Arthritis is a common health problem. It affects more than 50 million adults in the U.S. and is the leading cause of disability.
And it’s not just a condition older people get. Two-thirds of those with arthritis are between 16 and 64 years old.
Are You at Risk?
There are many types of arthritis. Osteoarthritis (also known as degenerative arthritis) is the most common type. It may affect joints anywhere in the body. It alters the hands and larger weight-bearing joints such as hips and knees. Osteoarthritis can cause pain and deformity and can limit a joint’s range of motion. Over 30 million American adults have osteoarthritis.
Arthritis may also result from inflammatory health problems that can happen anywhere in the body. The most common inflammatory condition is rheumatoid arthritis. More than a million American adults have rheumatoid arthritis.
Some things can increase the chances that you will develop arthritis. It is much more common in people who have other ongoing health problems, including:
- High blood pressure
- Heart disease
If you have arthritis, there are ways to manage the condition so you have less pain and better quality of life.
What Can You Do?
Not being physically active or maintaining a healthy weight are particularly bad for arthritis — and they are risk factors for other health issues. So get some exercise and watch your weight. Both can help lessen pain and fatigue. They might also help you avoid joint injuries.
If you have joint pain, it might seem like exercising could make your pain worse, but exercise is an important part of treating arthritis. Staying active can help improve function and range of motion for your joints.
Exercise can also help you lose extra pounds. Maintaining a healthy weight is an important part of managing, and even preventing, osteoarthritis. Each pound of weight loss takes four pounds of pressure off each knee. That means losing a few pounds can ease the pressure on your joints, not only in your knees, but also in your hips and back. Joint-friendly exercises, including yoga, tai chi and walking in water, can help you lose weight and boost your energy and mood.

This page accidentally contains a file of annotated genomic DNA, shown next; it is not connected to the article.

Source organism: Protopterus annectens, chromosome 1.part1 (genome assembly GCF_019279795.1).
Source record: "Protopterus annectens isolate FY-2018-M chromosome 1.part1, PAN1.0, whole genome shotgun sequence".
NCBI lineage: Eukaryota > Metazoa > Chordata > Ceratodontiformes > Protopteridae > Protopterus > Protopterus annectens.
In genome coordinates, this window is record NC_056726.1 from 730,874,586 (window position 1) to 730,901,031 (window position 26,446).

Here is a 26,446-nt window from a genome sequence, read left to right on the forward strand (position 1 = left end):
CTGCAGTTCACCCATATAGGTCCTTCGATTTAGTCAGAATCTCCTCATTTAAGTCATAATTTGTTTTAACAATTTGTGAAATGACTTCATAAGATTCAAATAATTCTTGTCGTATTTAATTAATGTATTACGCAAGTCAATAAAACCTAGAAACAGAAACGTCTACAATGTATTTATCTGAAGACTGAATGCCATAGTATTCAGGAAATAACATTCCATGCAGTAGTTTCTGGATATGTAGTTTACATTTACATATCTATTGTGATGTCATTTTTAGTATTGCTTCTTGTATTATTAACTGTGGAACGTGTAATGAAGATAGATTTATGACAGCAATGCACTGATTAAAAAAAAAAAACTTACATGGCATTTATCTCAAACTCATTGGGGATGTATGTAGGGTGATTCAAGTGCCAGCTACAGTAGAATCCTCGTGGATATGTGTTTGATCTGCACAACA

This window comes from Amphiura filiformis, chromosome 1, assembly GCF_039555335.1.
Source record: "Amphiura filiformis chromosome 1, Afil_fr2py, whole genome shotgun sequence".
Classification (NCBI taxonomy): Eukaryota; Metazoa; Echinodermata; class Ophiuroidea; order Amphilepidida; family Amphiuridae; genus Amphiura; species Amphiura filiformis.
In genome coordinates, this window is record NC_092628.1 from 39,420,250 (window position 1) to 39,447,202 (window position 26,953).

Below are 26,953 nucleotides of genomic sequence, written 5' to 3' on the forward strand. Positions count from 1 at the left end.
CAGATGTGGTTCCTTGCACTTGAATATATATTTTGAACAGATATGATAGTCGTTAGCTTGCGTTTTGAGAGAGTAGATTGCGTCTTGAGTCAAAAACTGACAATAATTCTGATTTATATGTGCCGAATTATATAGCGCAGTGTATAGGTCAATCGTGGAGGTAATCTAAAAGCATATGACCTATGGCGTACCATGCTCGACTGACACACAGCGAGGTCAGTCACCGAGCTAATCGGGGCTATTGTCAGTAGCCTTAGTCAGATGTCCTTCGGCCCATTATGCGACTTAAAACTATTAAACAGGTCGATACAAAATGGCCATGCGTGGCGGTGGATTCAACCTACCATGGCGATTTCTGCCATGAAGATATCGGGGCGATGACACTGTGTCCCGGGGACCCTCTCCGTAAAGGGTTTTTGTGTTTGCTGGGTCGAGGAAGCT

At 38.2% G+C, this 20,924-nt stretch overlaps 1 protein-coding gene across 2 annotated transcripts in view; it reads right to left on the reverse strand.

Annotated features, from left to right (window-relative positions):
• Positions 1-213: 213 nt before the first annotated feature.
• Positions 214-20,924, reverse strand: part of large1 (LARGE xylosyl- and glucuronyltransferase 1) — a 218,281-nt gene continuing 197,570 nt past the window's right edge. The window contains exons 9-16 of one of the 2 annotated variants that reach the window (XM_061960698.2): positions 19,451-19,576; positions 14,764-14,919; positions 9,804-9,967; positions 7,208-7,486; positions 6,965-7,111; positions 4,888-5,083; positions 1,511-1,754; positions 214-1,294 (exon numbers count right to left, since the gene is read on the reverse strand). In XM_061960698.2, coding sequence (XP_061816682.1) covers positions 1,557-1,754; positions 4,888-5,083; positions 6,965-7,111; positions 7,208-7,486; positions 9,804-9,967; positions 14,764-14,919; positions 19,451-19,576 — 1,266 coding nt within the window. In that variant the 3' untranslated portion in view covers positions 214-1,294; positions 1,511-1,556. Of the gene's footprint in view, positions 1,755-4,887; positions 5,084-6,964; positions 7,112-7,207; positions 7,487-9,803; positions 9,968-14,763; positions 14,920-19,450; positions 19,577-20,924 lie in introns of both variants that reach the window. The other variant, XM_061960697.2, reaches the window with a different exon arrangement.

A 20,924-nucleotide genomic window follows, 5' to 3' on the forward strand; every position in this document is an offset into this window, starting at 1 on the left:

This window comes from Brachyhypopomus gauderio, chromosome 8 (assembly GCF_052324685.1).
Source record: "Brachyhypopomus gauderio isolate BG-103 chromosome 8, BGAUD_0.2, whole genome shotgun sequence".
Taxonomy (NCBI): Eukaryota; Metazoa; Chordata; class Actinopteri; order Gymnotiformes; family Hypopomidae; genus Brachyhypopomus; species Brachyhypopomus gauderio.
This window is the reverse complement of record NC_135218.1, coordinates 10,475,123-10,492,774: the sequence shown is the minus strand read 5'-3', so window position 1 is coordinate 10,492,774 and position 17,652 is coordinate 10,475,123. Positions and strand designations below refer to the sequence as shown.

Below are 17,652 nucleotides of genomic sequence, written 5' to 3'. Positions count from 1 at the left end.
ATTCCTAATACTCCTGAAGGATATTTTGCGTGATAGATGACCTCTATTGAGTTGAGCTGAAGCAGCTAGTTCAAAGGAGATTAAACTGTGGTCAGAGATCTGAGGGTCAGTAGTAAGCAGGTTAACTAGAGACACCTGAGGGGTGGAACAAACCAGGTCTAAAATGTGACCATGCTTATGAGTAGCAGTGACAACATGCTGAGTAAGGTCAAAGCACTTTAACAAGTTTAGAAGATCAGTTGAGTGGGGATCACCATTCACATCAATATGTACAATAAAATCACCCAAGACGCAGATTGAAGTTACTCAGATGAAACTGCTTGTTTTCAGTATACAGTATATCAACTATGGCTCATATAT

In addition to helping maintain a healthy weight, a healthy diet can also help reduce the joint inflammation and swelling that cause pain. Consider eating more salmon, tuna or other fish that have fatty acids that may help reduce inflammation. Drinking green tea may also help control inflammation and prevent joint damage.
And don’t skip fruits, vegetables, nuts and beans, which can help your heart and your joints. You should also limit processed foods and saturated fats and avoid too much alcohol, which can cause problems if taken with some drugs for some types of arthritis.
Besides diet and exercise, there are ways you can lessen specific pain. There are gels, creams and patches you put on your skin that may help reduce pain by numbing nerve endings or reducing inflammation.
With your doctor’s recommendation, physical therapy may be helpful. In addition to reducing pain, physical therapy exercises can improve posture, strength, function and range of motion. You might start by working with a physical therapist on a program of strengthening, stretching and aerobics. But it’s vital to not overdo exercise. Low-impact activities such as swimming, water aerobics and cycling are best.
Don’t overdo it.
Taking time to rest and improving your sleep can help your arthritis. Pacing yourself and taking breaks during activity can help you manage painful joints. And better sleep habits can reduce fatigue, which can worsen arthritis pain.
Sources: Living with Arthritis, What Is Rheumatoid Arthritis, Arthritis Foundation; Arthritis, Symptoms and Causes, Mayo Foundation, 2018; Osteoarthritis (OA), Centers for Disease Control and Prevention (CDC), 2018; Rheumatoid Arthritis, CDC, 2018; Arthritis: Frequently Asked Questions, CDC, 2017; Arthritis of the Wrist and Hand, Cleveland Clinic Foundation, 2017; Osteoarthritis, National Institute of Arthritis and Musculoskeletal and Skin Diseases, National Institutes of Health, 2016; Using Heat and Cold for Pain Relief, Arthritis Foundation